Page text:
Monday 27 November 2017

Sunshine Coast Pelagic - November 25, 2017

Cook's Petrel
A prolonged period of ideal weather conditions – E-SE winds of 10-20 knots consistently over the past couple of weeks – together with a highly successful pelagic off Southport on November 18 prompted us at short notice to head out for the second time this month. We departed Mooloolaba Marina at 6.30am with a forecast of 10-15 knots SE looking promising on what turned out to be a partially cloudy daily with occasional showers and a maximum temperature of 28C.

Wilson's Storm-Petrel
We were up against a vigorous 1.5m-2m swell on the way out, but the large size and deep hull of Crusader 1 - operated by Sunshine Coast family company Sunshine Coast Afloat helped ease the discomfort. Again, Wedge-tailed Shearwaters were in alarmingly small numbers in inshore waters for reasons which remain unclear. A flock of Short-tailed Shearwaters, a single Hutton's Shearwater and a dark phase Arctic Jaeger were seen as we headed east.

Wilson's Storm-Petrel
We cut the engine just off the shelf in 220 fathoms at 9.20am – the rough ride having slowed us down a bit – 32 nautical miles offshore: 26.38738S, 153.42603E. We began laying a berley trail – thanks Rob Morris for getting the berley side of things sorted at short notice – and the first Wilson's Storm-Petrel was quickly on the scene. We had Wilson's about in some numbers for the whole time we were out wide, often very close to the boat, and it was the most common bird of the day.

Cook's Petrel
A large ray surfaced close to the boat before we saw an interesting petrel several hundred metres to the north. It was most likely a White-necked Petrel, but the bird didn't oblige by coming in closer.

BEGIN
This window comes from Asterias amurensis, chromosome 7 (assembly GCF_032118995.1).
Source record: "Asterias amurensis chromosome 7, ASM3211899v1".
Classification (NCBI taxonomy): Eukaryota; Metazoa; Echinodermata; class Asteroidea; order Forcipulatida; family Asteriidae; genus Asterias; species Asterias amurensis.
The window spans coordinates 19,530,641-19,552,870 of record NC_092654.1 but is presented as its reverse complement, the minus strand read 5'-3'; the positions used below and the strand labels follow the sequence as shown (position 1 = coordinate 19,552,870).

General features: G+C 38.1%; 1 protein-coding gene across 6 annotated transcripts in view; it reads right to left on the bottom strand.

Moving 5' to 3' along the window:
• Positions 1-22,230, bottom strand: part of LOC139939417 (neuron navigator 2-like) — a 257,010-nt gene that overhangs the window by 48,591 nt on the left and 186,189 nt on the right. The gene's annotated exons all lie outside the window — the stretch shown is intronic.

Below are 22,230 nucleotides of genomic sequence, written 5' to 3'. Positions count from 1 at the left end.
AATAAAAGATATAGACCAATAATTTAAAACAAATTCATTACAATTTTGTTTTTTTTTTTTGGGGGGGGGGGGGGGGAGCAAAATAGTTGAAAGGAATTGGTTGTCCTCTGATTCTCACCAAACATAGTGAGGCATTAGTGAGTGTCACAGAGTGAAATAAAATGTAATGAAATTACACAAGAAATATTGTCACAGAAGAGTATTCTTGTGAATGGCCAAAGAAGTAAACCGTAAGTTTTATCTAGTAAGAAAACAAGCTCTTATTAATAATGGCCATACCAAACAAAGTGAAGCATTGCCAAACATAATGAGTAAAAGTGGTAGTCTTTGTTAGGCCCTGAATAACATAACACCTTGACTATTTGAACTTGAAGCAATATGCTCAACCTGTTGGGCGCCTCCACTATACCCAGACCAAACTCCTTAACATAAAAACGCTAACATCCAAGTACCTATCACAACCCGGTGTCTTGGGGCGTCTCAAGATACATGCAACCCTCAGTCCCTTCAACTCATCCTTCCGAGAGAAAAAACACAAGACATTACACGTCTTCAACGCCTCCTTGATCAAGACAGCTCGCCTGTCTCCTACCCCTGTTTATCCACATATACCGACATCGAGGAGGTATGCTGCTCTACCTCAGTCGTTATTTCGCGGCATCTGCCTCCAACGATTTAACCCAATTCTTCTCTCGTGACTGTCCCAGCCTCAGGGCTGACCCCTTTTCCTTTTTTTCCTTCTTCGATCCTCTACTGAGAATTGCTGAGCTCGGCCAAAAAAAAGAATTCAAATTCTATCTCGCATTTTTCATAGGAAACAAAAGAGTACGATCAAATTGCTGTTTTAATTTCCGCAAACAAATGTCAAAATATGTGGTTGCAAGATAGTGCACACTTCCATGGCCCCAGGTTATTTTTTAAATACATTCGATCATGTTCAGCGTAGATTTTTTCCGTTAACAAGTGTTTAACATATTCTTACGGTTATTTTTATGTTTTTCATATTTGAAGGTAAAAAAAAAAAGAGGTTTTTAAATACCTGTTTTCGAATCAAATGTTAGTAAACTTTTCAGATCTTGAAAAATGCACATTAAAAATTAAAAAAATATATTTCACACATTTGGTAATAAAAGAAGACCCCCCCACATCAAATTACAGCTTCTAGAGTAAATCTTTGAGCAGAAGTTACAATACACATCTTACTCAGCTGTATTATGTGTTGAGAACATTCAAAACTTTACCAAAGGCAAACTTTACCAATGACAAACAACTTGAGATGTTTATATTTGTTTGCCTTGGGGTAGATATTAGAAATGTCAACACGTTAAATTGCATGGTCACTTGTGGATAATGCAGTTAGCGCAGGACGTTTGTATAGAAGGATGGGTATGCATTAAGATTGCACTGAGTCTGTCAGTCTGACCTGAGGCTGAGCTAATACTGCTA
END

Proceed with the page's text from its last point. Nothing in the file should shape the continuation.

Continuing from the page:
An hour later we noticed two small Pterodroma petrels in the distance to the south and this time one of them followed the slick up to the boat. It was a Cook's Petrel which showed nicely if briefly at close quarters. This is a rare species in Australian waters and only the second time it has been seen in Queensland.

Cook's Petrel
The weather turned out to be pretty much as forecast. Tahiti Petrel was seen regularly. 

Tahiti Petrel
Wedge-tailed Shearwaters remained thin on the water. The occasional Short-tailed Shearwater checked out the slick, as did a single Flesh-footed Shearwater.

Short-tailed Shearwater
Completely unexpected was an immature Great Cormorant which flew in and hung around for a while, looking more than a little out of place.

Great Cormorant
A single Sooty Tern flew high overhead, as did a single Pomarine Jaeger.  A pod of Pantropical Spotted Dolphins surfaced shortly before we pulled up stumps and turned around at 12.50pm, having drifted just 1.5 nautical miles during the 3.5 hours we were off the shelf. We arrived back at the marina at 3.20pm. 

Sooty Tern
PARTICIPANTS: Richard Taylor (skipper), Zoe Williams (deckhand), Greg Roberts (organiser), Margie Baker, Tony Baker, Chris Burwell, Antonia Burwell, Felicia Chan, Wan Fang Chen, Alex Ferguson, Rick Franks, James Galea, John Gunning, James Martin, Rob Morris, Steve Murray, Gerry Richards, Carolyn Scott, Ross Sinclair, Natalie Sinclair, Jim Sneddon, Andrew Stafford, Andrew Sutherland, Ged Tranter, Paul Walbridge. E-list.

SPECIES : Total (Maximum at one time)

Cook's Petrel 1 (1),
Tahiti Petrel 30 (6),
Wedge-tailed Shearwater 35 (8),
Short-tailed Shearwater 25 (20),
Flesh-footed Shearwater 1 (1),
Hutton's Shearwater 1 (1),
Wilson's Storm-Petrel 60 (15),
Crested Tern 30 (8),
Sooty Tern 1 (1),
Arctic Jaeger 1 (1),
Pomarine Jaeger 1 (1),
Great Cormorant 1 (1).

Pantropical Spotted Dolphin 15 (6).

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